Monday 24 October 2016

Former Hong Kong leader Donald Tsang charged in corruption probe

Published 05/10/2015 | 12:31

Donald Tsang, former leader of Hong Kong, talks to reporters outside court in Hong Kong (AP)
Donald Tsang, former leader of Hong Kong, talks to reporters outside court in Hong Kong (AP)

A former Hong Kong leader faces misconduct charges over a luxury apartment in mainland China, making him the highest-ranking official to be formally arrested by anti-corruption investigators in the Asian business hub.

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Donald Tsang has been charged with two counts of misconduct in public office, the city's corruption watchdog, the Independent Commission Against Corruption, said.

A grim-faced Tsang, 70, appeared briefly at a magistrates' court for a preliminary hearing, accompanied by his wife.

The allegations date from before Tsang left office in June 2012 and relate to a discounted penthouse rental in neighbouring Shenzhen in mainland China offered by a wealthy friend for Tsang's retirement.

It is one of several recent cases that have shaken public confidence and raised concerns about cosy ties between wealthy tycoons and Hong Kong's leaders. In a separate corruption case last year, a former Hong Kong chief secretary - the second-highest ranking official - and a co-chairman of one of the city's biggest property developers were given prison sentences.

Tsang became the southern Chinese city's second post-colonial leader, known as the chief executive, in 2005. He was also financial secretary during the former British colonial administration, when he led the effort to successfully defend the city's currency peg against speculators during the 1997-98 Asian financial crisis.

The anti-corruption agency said Tsang "wilfully misconducted himself" when he failed to publicly declare that he was in talks to lease the Shenzhen triplex from a Chinese tycoon while the man's company was in licence negotiations with the government.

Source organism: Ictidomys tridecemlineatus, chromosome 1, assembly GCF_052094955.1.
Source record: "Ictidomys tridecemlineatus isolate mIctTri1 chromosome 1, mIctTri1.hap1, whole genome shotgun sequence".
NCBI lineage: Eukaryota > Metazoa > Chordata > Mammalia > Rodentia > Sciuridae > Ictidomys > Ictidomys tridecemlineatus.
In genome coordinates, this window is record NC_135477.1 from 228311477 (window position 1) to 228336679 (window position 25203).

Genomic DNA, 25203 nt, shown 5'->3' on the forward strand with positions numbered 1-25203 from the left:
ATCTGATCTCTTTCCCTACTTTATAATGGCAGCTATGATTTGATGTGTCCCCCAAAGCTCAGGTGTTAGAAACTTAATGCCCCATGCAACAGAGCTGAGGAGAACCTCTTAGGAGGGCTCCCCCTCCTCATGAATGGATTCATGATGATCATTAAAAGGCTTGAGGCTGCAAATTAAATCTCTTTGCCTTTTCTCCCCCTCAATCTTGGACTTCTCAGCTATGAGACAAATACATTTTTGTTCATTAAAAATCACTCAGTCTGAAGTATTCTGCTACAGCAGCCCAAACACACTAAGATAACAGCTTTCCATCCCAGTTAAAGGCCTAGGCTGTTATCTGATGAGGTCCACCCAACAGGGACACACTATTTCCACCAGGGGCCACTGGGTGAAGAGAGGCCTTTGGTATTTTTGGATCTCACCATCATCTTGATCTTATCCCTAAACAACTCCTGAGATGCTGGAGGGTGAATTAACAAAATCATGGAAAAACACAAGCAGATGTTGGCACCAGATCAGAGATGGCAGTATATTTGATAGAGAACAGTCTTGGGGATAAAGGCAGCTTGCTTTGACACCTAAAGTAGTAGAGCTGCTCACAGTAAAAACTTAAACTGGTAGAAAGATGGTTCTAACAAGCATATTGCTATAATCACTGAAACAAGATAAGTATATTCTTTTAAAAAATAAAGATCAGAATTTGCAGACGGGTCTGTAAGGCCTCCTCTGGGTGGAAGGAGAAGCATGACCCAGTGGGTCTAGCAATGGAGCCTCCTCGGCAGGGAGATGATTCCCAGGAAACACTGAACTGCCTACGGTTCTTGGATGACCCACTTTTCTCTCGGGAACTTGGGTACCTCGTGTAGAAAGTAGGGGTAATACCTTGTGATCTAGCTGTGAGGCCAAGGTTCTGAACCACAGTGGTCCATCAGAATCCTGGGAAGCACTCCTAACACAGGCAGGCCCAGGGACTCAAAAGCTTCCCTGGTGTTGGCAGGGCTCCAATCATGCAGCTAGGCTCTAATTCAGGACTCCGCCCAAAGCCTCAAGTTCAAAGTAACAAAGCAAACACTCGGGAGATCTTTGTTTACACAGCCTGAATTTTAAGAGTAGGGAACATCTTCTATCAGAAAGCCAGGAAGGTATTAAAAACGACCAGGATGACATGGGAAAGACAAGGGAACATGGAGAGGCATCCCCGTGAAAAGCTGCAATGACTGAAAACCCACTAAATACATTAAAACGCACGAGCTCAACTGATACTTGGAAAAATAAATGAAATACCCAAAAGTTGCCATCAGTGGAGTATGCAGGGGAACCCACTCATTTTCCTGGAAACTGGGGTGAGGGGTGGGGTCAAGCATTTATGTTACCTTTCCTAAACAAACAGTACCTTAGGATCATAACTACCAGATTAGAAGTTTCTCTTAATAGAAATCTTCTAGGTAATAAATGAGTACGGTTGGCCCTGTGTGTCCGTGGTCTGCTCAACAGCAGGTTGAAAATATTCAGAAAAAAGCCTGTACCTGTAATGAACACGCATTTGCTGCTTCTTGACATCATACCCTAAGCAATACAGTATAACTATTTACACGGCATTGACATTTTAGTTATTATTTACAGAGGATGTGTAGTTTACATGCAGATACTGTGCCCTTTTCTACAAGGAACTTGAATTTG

The second charge stems from Tsang's nomination of an architect for a government honour without revealing that he had hired the architect to redecorate the apartment.

Each charge carries a maximum sentence of seven years in prison, though it appears likely Tsang would face a much lower penalty if convicted.

Tsang stood in court as a clerk read out the charges, saying "I understand" after each charge. He also indicated to the judge that he understood the bail conditions, which require him to post 100,000 Hong Kong dollars (£8,490) in cash bail, notify the court if he plans to travel outside Hong Kong or change residences, and prohibit him from interfering with witnesses.

After the hearing, Tsang told a throng of TV journalists gathered on the courthouse steps that he was confident he would be cleared, repeating a brief statement issued earlier by his office.

"My conscience is clear," he said. "I have every confidence that the court will exonerate me at the end of its proceedings."

The department of justice said in a statement that it decided to prosecute Tsang "after careful and thorough consideration of the available evidence, the applicable law and the relevant provisions in the Prosecution Code".

The case was adjourned until November 13.

Press Association

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